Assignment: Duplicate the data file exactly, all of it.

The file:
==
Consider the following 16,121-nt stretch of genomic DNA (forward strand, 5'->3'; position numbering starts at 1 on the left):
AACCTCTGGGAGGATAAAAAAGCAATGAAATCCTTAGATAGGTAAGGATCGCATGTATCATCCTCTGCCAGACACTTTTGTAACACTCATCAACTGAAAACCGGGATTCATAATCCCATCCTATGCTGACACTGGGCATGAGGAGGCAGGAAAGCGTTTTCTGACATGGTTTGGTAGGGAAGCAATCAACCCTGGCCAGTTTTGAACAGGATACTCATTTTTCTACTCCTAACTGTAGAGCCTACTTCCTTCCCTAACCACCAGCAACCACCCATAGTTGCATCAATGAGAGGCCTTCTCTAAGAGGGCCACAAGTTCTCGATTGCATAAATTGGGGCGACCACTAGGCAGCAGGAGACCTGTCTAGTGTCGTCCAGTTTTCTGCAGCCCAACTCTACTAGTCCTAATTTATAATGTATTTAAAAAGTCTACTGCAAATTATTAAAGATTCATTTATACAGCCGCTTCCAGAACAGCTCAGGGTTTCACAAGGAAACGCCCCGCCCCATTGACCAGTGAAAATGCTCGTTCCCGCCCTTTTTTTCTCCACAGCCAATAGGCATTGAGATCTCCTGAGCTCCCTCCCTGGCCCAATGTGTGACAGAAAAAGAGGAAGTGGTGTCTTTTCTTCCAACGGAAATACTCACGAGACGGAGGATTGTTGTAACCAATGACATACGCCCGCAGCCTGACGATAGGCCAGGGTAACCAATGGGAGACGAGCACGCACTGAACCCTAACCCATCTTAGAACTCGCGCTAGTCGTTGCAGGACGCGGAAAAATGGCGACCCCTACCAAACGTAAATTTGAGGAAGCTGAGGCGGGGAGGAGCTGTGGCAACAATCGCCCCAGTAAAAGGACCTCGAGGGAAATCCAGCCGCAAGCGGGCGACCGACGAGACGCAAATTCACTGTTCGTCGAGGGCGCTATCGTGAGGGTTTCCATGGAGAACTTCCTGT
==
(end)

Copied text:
Consider the following 16,121-nt stretch of genomic DNA (forward strand, 5'->3'; position numbering starts at 1 on the left):
AACCTCTGGGAGGATAAAAAAGCAATGAAATCCTTAGATAGGTAAGGATCGCATGTATCATCCTCTGCCAGACACTTTTGTAACACTCATCAACTGAAAACCGGGATTCATAATCCCATCCTATGCTGACACTGGGCATGAGGAGGCAGGAAAGCGTTTTCTGACATGGTTTGGTAGGGAAGCAATCAACCCTGGCCAGTTTTGAACAGGATACTCATTTTTCTACTCCTAACTGTAGAGCCTACTTCCTTCCCTAACCACCAGCAACCACCCATAGTTGCATCAATGAGAGGCCTTCTCTAAGAGGGCCACAAGTTCTCGATTGCATAAATTGGGGCGACCACTAGGCAGCAGGAGACCTGTCTAGTGTCGTCCAGTTTTCTGCAGCCCAACTCTACTAGTCCTAATTTATAATGTATTTAAAAAGTCTACTGCAAATTATTAAAGATTCATTTATACAGCCGCTTCCAGAACAGCTCAGGGTTTCACAAGGAAACGCCCCGCCCCATTGACCAGTGAAAATGCTCGTTCCCGCCCTTTTTTTCTCCACAGCCAATAGGCATTGAGATCTCCTGAGCTCCCTCCCTGGCCCAATGTGTGACAGAAAAAGAGGAAGTGGTGTCTTTTCTTCCAACGGAAATACTCACGAGACGGAGGATTGTTGTAACCAATGACATACGCCCGCAGCCTGACGATAGGCCAGGGTAACCAATGGGAGACGAGCACGCACTGAACCCTAACCCATCTTAGAACTCGCGCTAGTCGTTGCAGGACGCGGAAAAATGGCGACCCCTACCAAACGTAAATTTGAGGAAGCTGAGGCGGGGAGGAGCTGTGGCAACAATCGCCCCAGTAAAAGGACCTCGAGGGAAATCCAGCCGCAAGCGGGCGACCGACGAGACGCAAATTCACTGTTCGTCGAGGGCGCTATCGTGAGGGTTTCCATGGAGAACTTCCTGT